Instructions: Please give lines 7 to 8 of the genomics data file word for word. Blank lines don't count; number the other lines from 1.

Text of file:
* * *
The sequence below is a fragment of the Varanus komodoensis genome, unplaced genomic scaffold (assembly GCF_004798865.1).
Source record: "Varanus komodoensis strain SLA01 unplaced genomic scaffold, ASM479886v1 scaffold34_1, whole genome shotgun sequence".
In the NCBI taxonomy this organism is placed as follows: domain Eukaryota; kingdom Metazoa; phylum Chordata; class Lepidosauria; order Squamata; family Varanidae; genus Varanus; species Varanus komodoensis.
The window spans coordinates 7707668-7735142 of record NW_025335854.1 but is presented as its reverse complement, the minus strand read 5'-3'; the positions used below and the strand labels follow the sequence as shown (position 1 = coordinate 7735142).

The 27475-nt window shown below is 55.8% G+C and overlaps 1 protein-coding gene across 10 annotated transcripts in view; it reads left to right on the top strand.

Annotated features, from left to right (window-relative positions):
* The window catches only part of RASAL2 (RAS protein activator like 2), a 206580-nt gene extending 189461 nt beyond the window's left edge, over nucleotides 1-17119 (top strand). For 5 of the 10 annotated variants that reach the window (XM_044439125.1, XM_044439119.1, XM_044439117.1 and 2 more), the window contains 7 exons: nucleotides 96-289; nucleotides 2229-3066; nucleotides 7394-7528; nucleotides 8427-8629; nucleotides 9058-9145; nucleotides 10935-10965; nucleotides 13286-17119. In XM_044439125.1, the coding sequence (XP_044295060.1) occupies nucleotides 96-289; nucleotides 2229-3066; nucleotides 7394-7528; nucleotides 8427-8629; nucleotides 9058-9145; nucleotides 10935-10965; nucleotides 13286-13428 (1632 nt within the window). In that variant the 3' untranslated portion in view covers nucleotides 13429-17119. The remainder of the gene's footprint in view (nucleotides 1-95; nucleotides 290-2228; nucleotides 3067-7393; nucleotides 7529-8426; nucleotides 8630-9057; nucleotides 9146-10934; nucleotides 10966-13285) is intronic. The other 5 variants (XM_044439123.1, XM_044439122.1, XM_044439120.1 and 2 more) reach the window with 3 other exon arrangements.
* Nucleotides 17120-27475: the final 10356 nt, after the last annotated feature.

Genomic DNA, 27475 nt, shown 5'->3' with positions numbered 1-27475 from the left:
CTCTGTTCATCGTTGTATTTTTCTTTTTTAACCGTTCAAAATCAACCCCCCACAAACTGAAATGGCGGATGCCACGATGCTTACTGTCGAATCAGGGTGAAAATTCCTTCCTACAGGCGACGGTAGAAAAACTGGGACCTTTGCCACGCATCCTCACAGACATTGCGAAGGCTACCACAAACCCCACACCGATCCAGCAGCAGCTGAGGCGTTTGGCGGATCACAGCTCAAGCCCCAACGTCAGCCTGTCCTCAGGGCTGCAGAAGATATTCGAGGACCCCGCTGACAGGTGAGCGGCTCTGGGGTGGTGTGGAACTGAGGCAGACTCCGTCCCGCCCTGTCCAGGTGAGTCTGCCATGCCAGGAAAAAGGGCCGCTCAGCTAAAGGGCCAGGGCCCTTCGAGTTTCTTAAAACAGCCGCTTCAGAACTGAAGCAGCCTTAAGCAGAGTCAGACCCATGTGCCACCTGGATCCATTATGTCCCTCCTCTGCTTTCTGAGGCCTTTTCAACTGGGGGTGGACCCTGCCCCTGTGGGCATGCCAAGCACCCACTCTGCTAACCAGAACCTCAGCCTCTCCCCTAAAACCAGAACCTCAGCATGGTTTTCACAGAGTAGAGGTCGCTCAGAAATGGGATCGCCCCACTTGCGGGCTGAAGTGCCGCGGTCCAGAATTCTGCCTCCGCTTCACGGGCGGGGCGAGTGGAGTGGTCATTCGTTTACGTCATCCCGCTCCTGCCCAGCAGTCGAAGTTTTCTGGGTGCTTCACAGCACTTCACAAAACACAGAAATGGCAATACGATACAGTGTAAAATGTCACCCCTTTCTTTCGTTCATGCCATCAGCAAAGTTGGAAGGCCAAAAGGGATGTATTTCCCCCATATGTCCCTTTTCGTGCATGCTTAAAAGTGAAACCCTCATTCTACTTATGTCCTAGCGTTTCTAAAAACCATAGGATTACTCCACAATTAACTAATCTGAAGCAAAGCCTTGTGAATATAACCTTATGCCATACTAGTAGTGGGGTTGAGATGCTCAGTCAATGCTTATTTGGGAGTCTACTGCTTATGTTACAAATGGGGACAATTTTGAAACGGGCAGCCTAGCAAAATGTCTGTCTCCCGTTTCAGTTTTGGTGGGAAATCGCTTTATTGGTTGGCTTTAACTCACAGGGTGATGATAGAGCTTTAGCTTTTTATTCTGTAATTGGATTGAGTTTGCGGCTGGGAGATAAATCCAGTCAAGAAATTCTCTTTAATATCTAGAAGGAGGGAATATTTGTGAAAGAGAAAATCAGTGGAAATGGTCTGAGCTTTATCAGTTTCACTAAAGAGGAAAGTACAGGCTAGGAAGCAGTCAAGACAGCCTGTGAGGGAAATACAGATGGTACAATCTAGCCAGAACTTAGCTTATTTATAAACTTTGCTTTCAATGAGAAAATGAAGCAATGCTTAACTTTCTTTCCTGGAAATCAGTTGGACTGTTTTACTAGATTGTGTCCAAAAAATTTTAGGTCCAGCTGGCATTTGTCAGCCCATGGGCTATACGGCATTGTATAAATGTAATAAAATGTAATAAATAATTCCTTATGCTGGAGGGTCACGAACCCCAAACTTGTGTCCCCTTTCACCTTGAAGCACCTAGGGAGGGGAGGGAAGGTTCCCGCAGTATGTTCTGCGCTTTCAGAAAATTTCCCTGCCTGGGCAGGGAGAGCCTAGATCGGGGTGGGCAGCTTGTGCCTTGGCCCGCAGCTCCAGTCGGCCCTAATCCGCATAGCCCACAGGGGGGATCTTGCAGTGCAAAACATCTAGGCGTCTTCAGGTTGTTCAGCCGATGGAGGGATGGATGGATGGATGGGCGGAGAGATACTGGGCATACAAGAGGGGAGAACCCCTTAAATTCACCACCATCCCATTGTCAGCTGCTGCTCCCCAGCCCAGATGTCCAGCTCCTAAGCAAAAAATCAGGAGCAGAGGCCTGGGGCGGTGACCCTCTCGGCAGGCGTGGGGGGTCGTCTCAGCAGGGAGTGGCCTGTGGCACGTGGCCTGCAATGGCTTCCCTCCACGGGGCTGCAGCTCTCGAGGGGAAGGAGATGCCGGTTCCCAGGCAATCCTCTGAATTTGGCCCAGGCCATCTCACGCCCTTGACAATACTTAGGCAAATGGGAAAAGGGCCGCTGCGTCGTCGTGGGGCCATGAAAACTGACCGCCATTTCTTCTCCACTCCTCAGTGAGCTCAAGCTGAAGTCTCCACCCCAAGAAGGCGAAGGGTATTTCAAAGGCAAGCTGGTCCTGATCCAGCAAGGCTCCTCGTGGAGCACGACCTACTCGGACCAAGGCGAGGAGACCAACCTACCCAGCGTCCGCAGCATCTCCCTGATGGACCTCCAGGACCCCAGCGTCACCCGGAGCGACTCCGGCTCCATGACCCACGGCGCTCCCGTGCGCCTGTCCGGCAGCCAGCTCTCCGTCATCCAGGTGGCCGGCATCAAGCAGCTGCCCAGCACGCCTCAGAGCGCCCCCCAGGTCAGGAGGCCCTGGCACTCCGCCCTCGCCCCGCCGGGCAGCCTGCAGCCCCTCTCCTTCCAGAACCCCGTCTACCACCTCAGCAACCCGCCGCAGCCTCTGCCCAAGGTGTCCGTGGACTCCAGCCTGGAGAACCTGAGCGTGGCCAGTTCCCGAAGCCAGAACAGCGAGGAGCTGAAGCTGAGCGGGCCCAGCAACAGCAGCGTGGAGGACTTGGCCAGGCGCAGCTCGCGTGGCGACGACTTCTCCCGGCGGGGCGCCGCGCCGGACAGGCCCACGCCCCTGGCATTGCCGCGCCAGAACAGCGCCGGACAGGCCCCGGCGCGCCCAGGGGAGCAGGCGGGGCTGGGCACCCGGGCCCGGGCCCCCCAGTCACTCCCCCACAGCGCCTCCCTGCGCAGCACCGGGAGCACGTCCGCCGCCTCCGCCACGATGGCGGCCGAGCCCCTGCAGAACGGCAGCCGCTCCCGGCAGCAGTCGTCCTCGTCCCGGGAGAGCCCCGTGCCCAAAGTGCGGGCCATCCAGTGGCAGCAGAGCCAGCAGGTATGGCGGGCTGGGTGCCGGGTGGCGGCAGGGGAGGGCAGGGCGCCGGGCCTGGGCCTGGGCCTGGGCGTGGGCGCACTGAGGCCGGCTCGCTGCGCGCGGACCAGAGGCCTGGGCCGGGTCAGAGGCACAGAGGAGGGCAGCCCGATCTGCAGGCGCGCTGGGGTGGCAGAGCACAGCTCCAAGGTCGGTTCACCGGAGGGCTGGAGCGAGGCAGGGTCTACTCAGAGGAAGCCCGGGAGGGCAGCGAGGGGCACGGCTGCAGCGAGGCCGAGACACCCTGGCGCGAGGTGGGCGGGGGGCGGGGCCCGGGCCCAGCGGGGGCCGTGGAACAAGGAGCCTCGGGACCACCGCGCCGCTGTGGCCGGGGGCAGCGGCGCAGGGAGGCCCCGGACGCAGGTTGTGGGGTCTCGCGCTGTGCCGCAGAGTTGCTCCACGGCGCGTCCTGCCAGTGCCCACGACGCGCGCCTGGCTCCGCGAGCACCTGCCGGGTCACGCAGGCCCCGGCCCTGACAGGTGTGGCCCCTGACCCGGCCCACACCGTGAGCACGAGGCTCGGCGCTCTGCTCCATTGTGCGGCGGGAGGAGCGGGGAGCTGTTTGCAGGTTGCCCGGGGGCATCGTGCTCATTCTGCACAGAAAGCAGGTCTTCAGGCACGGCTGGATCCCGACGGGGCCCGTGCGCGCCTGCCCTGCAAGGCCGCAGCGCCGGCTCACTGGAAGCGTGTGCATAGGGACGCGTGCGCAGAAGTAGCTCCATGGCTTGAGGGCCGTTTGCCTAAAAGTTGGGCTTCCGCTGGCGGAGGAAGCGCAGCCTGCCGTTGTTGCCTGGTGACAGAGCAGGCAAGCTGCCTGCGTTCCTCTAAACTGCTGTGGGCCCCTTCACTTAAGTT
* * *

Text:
* The window catches only part of RASAL2 (RAS protein activator like 2), a 206580-nt gene extending 189461 nt beyond the window's left edge, over nucleotides 1-17119 (top strand). For 5 of the 10 annotated variants that reach the window (XM_044439125.1, XM_044439119.1, XM_044439117.1 and 2 more), the window contains 7 exons: nucleotides 96-289; nucleotides 2229-3066; nucleotides 7394-7528; nucleotides 8427-8629; nucleotides 9058-9145; nucleotides 10935-10965; nucleotides 13286-17119. In XM_044439125.1, the coding sequence (XP_044295060.1) occupies nucleotides 96-289; nucleotides 2229-3066; nucleotides 7394-7528; nucleotides 8427-8629; nucleotides 9058-9145; nucleotides 10935-10965; nucleotides 13286-13428 (1632 nt within the window). In that variant the 3' untranslated portion in view covers nucleotides 13429-17119. The remainder of the gene's footprint in view (nucleotides 1-95; nucleotides 290-2228; nucleotides 3067-7393; nucleotides 7529-8426; nucleotides 8630-9057; nucleotides 9146-10934; nucleotides 10966-13285) is intronic. The other 5 variants (XM_044439123.1, XM_044439122.1, XM_044439120.1 and 2 more) reach the window with 3 other exon arrangements.
* Nucleotides 17120-27475: the final 10356 nt, after the last annotated feature.